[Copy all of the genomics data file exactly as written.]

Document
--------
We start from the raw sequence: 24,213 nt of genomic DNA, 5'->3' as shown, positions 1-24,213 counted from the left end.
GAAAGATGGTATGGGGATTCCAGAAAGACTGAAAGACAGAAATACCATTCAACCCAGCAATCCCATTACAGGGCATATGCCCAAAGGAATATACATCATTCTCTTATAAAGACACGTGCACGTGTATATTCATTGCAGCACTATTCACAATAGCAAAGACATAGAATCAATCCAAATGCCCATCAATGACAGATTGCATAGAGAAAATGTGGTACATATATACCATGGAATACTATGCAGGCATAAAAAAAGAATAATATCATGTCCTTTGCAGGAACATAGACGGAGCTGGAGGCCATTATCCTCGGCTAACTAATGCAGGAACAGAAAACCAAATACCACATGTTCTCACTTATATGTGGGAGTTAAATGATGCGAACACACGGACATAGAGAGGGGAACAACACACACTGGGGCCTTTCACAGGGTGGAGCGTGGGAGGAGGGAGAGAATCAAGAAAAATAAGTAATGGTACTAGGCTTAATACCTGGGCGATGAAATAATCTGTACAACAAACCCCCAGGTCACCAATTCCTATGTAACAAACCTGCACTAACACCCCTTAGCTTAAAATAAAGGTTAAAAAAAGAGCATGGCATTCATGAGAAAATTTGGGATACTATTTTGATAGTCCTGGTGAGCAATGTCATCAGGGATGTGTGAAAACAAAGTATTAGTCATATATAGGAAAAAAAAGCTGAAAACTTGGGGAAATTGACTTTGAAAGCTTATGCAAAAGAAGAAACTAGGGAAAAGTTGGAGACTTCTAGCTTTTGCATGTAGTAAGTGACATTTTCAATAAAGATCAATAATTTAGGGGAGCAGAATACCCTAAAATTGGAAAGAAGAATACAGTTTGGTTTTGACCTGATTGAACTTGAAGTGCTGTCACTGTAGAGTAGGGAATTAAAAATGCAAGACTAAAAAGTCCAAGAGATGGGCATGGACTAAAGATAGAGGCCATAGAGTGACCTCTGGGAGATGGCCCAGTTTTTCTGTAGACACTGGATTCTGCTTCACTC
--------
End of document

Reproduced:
We start from the raw sequence: 24,213 nt of genomic DNA, 5'->3' as shown, positions 1-24,213 counted from the left end.
GAAAGATGGTATGGGGATTCCAGAAAGACTGAAAGACAGAAATACCATTCAACCCAGCAATCCCATTACAGGGCATATGCCCAAAGGAATATACATCATTCTCTTATAAAGACACGTGCACGTGTATATTCATTGCAGCACTATTCACAATAGCAAAGACATAGAATCAATCCAAATGCCCATCAATGACAGATTGCATAGAGAAAATGTGGTACATATATACCATGGAATACTATGCAGGCATAAAAAAAGAATAATATCATGTCCTTTGCAGGAACATAGACGGAGCTGGAGGCCATTATCCTCGGCTAACTAATGCAGGAACAGAAAACCAAATACCACATGTTCTCACTTATATGTGGGAGTTAAATGATGCGAACACACGGACATAGAGAGGGGAACAACACACACTGGGGCCTTTCACAGGGTGGAGCGTGGGAGGAGGGAGAGAATCAAGAAAAATAAGTAATGGTACTAGGCTTAATACCTGGGCGATGAAATAATCTGTACAACAAACCCCCAGGTCACCAATTCCTATGTAACAAACCTGCACTAACACCCCTTAGCTTAAAATAAAGGTTAAAAAAAGAGCATGGCATTCATGAGAAAATTTGGGATACTATTTTGATAGTCCTGGTGAGCAATGTCATCAGGGATGTGTGAAAACAAAGTATTAGTCATATATAGGAAAAAAAAGCTGAAAACTTGGGGAAATTGACTTTGAAAGCTTATGCAAAAGAAGAAACTAGGGAAAAGTTGGAGACTTCTAGCTTTTGCATGTAGTAAGTGACATTTTCAATAAAGATCAATAATTTAGGGGAGCAGAATACCCTAAAATTGGAAAGAAGAATACAGTTTGGTTTTGACCTGATTGAACTTGAAGTGCTGTCACTGTAGAGTAGGGAATTAAAAATGCAAGACTAAAAAGTCCAAGAGATGGGCATGGACTAAAGATAGAGGCCATAGAGTGACCTCTGGGAGATGGCCCAGTTTTTCTGTAGACACTGGATTCTGCTTCACTC